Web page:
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i cant imagine 1000's of people ever on a platform at any given time

broadway is pretty big and even when its crowded in the rush there is a lot of room to move around
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Old January 28th, 2007, 12:01 PM   #264
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DMJM+Harris reports in the attached document that the rail-only and bus-only
capacity of the Tunnel is approximately equal under a comparable assumption of
some passengers standing comfortably without touching. The estimated capacity
with either buses or trains is 15,000 passengers per hour.
___________________________________________________
Lot of passengers there, this is for the downtown seattle transit tunnel. The 4 car trains are 380 feet long. I couldn't find actual information on how long the station platforms that are being built. All it says that the platforms are long enough to handle 3 and 4 car trains as ridership grows in the future. I think some of the space is taken between the front and rear of the trains where the driver cabs are which makes the train longer than it is.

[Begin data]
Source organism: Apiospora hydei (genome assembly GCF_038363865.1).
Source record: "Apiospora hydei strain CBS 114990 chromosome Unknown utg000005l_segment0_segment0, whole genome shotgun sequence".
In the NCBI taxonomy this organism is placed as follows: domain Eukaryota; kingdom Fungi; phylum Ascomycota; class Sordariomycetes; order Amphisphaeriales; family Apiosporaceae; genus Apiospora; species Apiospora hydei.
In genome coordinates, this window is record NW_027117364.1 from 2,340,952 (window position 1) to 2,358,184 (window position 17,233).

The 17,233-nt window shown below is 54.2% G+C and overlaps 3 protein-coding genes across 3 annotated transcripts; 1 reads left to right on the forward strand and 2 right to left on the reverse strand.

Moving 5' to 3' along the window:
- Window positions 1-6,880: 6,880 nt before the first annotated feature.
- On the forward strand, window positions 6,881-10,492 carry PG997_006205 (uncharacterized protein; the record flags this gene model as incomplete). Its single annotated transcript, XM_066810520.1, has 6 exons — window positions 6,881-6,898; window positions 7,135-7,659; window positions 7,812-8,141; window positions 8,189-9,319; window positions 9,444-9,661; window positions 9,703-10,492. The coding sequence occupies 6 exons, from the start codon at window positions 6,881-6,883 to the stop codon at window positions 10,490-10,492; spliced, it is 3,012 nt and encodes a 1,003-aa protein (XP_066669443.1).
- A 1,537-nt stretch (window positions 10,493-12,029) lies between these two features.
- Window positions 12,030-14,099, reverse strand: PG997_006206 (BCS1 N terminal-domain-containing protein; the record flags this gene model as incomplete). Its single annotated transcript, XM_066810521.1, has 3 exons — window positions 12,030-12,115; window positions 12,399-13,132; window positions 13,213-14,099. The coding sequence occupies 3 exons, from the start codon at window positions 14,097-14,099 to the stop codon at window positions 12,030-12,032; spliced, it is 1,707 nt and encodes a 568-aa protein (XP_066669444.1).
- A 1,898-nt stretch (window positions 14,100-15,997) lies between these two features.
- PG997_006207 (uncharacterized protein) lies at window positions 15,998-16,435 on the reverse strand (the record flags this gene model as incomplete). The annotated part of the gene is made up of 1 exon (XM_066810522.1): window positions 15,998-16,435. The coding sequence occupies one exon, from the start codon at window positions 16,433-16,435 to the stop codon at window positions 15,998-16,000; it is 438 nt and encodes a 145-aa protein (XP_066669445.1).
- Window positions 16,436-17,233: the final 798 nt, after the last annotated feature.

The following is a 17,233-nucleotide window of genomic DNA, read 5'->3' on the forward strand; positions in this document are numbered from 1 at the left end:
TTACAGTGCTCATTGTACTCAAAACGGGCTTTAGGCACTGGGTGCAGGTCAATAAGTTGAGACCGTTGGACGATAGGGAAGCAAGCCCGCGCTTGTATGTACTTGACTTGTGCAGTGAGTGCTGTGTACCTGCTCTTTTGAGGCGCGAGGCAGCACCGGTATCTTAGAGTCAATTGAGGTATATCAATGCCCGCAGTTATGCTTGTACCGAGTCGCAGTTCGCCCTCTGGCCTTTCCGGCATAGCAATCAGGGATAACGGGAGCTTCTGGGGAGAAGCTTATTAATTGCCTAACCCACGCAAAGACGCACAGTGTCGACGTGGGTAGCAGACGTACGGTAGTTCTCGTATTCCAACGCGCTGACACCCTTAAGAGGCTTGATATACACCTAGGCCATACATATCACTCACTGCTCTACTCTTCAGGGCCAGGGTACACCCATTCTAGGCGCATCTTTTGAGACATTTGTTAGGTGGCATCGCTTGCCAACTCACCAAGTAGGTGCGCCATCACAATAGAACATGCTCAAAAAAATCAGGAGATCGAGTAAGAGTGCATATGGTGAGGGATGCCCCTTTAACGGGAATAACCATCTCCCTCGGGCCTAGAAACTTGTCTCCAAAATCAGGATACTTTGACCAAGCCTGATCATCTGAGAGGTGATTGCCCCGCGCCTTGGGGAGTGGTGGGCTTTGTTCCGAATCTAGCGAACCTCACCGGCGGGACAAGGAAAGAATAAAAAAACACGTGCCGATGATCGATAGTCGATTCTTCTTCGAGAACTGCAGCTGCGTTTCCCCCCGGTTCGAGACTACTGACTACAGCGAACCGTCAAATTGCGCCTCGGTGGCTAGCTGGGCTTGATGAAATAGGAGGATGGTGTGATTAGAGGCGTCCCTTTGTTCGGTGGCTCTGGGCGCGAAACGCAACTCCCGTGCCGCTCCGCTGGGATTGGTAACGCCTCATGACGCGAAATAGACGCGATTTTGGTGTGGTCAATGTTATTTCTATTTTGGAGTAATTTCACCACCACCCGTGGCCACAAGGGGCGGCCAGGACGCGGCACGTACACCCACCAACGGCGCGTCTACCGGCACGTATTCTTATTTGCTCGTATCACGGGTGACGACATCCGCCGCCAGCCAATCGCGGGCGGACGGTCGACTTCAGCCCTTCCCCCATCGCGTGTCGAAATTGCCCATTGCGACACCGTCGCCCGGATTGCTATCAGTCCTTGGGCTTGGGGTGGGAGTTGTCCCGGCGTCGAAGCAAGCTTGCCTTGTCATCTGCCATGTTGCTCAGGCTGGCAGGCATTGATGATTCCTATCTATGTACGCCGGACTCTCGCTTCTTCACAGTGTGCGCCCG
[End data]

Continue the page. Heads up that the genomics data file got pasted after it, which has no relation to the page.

Last edited by sequoias; January 28th, 2007 at 12:09 PM.
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Old January 28th, 2007, 07:01 PM   #265
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Seattle seems to always try to emulate either Portland or Vancouver while never trying to be 'different' or even looking beyond its region for inspiration. Why are we building something already outdated? Like Copenhagen built their 13-mile automated metro at the same cost as ours.
------------